“The Sanded Down Moon in a Tar Paper Sky”


The thing about memories is they’re flat.  They’re like movies playing in our heads, two dimensional projections of moments from our past.

When you leave a part of your life behind, in your mind, that place stays constant and unchanging.  It remains forever as you last experienced it.  In reality we all know that’s not the case and the things we leave behind go on without us and change and evolve.

I left my job as an I.T. Manager in the Renal division of Baxter Healthcare more than three years ago.   When I look back at my days there, or try to imagine what my former co-workers are up to, I always go back to my office in the lowest level of the Renal building in McGaw Park, even though I know that Baxter has completely vacated and moved out of the McGaw Park campus, and the Renal division no longer exists, at least not as a separate entity.  All of that has happened without me, and as my memory recalls a place that no longer exists, so it is that I don’t exist in the world that has taken its place.

Memories of places are memories of people, too.  There are certain people who are part of the foundation of the worlds memories preserve.  Without these people, the place wouldn’t be the place.

Kathy C. was one such person.  She was on the periphery of my work, a member of the Quality Assurance department while I was a manager in I.T.  For thirteen years, her and I worked together, she making sure me and my team had followed all of the requirements and procedures for designing and developing validated systems, me asking her for guidance and interpretation.   Our relationship was often times adversarial and contentious, as she’d catch on to those instances where I tried to take shortcuts in the process, and other times where I’d argue that there was room for interpretation in certain steps, and that overly rigid adherence to the procedures only added unnecessary time and cost to the process.  Eventually, a mutual respect grew and deepened and a friendship developed.  We never completely buried the hatchet, as arguments would still ignite from time to time, but we knew and respected where the other was coming from; we knew each other well enough that we understood what made the other tick.  She learned that I wasn’t just a loose cannon looking to cheat and circumvent, and I learned that there was reason and intelligence behind her outwardly rigid façade.   Above all, we learned that each of us had a sense of humor, and we were able to make each other laugh.

I just found out that about a week ago, she passed away.  I didn’t even know she was sick.  Apparently, she’d been diagnosed with stage four pancreatic cancer in March.  That’s all I know, and I don’t know how accurate even that is.  I just know that she is dead, and that a part of the foundation of my memories of working at Baxter has crumbled.

I wish I had known.  I wish I could have talked to her one last time, that I could have told the story about the time I told her new boss that Kathy was the quality “pro to call” (which is a hysterical joke if you understand the nuts and bolts of developing a validated system) one last time,  and shared one last laugh.  I wish I’d had the opportunity to tell her how much I respected her.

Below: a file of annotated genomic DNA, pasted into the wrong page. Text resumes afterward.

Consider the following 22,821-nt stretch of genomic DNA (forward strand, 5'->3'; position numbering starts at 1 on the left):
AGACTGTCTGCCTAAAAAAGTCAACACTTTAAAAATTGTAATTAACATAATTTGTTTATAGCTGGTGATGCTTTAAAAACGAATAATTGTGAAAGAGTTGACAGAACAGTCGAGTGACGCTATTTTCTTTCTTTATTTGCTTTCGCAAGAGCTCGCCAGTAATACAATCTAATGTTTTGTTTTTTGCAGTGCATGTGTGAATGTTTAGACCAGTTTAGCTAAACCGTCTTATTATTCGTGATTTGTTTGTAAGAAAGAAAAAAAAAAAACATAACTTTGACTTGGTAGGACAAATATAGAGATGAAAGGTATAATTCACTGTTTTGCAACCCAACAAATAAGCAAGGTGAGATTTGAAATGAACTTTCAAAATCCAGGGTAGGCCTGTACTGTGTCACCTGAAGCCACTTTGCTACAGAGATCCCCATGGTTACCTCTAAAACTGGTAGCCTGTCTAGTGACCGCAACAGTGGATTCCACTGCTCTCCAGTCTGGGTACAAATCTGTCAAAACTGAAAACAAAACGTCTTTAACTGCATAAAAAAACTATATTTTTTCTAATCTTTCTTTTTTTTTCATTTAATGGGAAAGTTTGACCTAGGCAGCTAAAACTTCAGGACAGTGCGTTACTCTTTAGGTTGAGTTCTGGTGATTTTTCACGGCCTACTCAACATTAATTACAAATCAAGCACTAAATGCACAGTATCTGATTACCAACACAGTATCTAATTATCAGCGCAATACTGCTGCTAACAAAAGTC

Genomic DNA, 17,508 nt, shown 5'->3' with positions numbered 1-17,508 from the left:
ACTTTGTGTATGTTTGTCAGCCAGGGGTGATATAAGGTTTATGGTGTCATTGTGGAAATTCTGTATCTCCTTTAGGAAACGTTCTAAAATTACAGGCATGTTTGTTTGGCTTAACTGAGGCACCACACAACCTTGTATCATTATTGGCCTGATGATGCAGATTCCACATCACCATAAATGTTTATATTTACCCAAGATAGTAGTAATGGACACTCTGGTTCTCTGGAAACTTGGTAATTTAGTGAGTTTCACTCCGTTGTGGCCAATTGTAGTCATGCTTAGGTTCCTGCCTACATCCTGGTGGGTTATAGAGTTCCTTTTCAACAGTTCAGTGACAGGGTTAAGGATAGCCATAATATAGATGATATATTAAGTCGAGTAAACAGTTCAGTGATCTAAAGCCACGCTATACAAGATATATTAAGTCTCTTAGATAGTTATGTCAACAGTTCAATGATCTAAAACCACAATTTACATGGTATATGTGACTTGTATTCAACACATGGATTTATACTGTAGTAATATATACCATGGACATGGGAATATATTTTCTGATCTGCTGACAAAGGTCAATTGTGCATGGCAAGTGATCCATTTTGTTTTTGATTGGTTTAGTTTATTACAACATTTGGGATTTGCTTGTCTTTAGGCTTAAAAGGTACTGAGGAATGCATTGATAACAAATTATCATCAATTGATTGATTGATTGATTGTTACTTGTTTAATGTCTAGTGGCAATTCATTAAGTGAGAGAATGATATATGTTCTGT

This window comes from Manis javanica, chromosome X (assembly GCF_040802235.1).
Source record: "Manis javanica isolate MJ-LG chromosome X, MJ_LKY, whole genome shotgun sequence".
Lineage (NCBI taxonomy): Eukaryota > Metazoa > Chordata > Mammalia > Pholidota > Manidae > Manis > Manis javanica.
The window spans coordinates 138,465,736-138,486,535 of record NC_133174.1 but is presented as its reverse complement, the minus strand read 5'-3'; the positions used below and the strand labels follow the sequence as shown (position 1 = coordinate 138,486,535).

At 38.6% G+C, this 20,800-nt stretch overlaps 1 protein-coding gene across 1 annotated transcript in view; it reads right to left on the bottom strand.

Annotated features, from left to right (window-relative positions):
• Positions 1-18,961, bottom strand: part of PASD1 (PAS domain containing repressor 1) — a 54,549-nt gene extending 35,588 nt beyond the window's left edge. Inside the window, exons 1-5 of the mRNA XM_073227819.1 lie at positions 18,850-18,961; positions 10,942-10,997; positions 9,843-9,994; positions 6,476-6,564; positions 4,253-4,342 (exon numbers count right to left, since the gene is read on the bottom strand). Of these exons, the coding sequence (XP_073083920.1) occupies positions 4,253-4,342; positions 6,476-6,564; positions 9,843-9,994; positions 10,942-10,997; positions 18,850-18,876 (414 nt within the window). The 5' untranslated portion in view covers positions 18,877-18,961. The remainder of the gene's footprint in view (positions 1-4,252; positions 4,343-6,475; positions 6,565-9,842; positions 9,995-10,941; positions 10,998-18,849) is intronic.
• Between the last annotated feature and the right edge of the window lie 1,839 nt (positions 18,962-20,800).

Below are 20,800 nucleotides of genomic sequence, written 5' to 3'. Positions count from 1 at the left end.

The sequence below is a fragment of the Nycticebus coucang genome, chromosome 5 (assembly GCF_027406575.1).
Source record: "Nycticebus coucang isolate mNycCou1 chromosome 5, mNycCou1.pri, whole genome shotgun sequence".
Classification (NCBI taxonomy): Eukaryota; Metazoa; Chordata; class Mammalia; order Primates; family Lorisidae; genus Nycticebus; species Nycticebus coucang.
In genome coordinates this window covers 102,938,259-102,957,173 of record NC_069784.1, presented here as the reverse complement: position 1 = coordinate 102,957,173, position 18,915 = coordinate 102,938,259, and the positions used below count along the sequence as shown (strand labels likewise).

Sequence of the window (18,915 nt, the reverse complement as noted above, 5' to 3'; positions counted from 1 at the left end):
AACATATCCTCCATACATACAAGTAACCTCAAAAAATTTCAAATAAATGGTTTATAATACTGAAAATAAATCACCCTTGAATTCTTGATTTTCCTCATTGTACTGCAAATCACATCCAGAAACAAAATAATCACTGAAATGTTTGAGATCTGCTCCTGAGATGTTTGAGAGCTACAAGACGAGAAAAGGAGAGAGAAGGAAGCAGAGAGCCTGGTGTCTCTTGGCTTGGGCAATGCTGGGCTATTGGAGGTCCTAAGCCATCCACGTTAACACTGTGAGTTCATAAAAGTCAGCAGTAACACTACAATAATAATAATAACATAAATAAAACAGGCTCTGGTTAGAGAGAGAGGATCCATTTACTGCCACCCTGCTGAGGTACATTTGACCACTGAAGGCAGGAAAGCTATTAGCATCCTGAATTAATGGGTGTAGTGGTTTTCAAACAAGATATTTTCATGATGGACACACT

But that’s the case with every death.   We bury the dead and with them all of our unarticulated wishes, all of the things we left unsaid.  And we bury a little piece of those worlds we inhabited together.

As I write this, I’ve got music on.  Lucinda Williams is singing a Randy Crowell song, and the lyric “the sanded down moon in a tar paper sky” echoes in my head.  Maybe that’s all that memories are.  Maybe that’s why they can make us ache like they do.  Time is sanding us down.  The night sky of our memories may as well be made of tar paper, because we can’t feel it, we can’t walk out into it and feel its dew on our bare feet.

All we can do is squint and look out into those misty worlds and find the people and places that were important to us, and if we look hard enough, we’ll see them as they were, and understand why they were important.   And that’s the thing – what was important to us once will be important again.

It’s important that we remember this.

 

 

Sentencing


On Facebook last night, I was presented with yet another link to one of those lists, this one the “greatest sentences in all of literature.” It was interesting, and lead me to compile a list of some of my personal favorite sentences or passages from literature.  I’m not as well read as I should be, as you will be able to tell from my selections, and these aren’t all the greatest sentences, some of them are just cool opening lines that have stuck with me, and others were passages I remembered liking that I had to look up to get right, while a handful of them I remembered verbatim. Anyway, this should make for a pleasant diversion from the usual drivel I post here.  I’d be interested in some favorite sentences or passages anyone reading this might have, so feel free to leave comments.   Here goes:

All this happened, more or less.  – Kurt Vonnegut, Slaughterhouse Five